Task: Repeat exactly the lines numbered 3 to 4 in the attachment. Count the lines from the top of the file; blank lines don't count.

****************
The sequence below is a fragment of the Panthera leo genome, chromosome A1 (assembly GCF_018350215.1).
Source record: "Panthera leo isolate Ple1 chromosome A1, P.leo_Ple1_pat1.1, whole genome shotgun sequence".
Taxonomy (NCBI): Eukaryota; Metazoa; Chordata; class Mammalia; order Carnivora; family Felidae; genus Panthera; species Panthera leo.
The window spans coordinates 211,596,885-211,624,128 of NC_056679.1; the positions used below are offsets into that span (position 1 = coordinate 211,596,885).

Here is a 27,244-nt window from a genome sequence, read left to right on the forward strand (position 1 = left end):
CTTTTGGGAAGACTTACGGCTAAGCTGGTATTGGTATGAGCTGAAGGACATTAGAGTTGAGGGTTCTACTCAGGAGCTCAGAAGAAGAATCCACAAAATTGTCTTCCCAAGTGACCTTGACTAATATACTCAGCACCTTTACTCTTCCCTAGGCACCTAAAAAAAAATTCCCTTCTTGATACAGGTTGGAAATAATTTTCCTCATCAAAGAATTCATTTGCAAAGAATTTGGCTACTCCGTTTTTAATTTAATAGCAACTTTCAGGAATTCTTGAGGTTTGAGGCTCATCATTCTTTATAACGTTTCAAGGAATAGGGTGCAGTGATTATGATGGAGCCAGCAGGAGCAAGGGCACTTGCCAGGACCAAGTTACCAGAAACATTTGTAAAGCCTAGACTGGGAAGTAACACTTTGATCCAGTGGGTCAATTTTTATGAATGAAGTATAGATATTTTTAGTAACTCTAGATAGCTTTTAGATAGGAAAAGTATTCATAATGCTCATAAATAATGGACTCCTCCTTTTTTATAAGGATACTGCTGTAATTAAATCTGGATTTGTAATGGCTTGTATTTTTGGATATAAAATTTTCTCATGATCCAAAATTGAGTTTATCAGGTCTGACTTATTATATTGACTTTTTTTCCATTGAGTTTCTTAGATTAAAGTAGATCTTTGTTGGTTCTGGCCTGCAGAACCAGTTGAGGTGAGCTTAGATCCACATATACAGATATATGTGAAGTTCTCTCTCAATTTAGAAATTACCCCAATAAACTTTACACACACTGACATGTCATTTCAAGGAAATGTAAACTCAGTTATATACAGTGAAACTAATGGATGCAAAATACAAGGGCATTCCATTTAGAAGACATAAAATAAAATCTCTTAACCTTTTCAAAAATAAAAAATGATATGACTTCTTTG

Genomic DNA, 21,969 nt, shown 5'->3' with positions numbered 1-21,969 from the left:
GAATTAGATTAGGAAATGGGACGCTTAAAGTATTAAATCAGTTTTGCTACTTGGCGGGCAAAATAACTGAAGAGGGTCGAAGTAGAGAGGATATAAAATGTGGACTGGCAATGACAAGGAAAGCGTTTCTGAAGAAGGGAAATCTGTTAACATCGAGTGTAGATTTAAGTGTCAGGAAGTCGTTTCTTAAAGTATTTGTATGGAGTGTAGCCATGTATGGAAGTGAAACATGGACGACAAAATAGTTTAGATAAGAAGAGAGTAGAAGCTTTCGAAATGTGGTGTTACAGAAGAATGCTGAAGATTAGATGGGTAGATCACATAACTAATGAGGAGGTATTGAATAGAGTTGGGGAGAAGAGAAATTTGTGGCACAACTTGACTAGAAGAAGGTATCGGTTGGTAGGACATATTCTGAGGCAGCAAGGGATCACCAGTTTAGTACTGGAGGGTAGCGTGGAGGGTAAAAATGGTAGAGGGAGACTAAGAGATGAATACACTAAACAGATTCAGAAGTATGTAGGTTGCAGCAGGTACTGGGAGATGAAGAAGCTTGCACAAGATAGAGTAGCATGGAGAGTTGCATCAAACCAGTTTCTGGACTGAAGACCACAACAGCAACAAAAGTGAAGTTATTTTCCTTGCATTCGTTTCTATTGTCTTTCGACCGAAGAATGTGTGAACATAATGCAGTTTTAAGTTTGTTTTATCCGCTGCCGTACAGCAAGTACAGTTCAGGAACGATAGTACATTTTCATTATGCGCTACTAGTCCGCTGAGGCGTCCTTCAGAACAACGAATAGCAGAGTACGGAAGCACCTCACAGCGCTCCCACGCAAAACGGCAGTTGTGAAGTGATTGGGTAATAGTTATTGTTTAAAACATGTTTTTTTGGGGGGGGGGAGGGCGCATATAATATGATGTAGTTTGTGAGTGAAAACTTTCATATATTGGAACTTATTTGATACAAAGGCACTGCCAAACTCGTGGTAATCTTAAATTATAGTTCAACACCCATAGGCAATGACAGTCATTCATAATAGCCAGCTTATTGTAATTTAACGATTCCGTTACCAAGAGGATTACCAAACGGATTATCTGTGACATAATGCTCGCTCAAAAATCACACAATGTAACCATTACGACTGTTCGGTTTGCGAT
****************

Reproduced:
Taxonomy (NCBI): Eukaryota; Metazoa; Chordata; class Mammalia; order Carnivora; family Felidae; genus Panthera; species Panthera leo.
The window spans coordinates 211,596,885-211,624,128 of NC_056679.1; the positions used below are offsets into that span (position 1 = coordinate 211,596,885).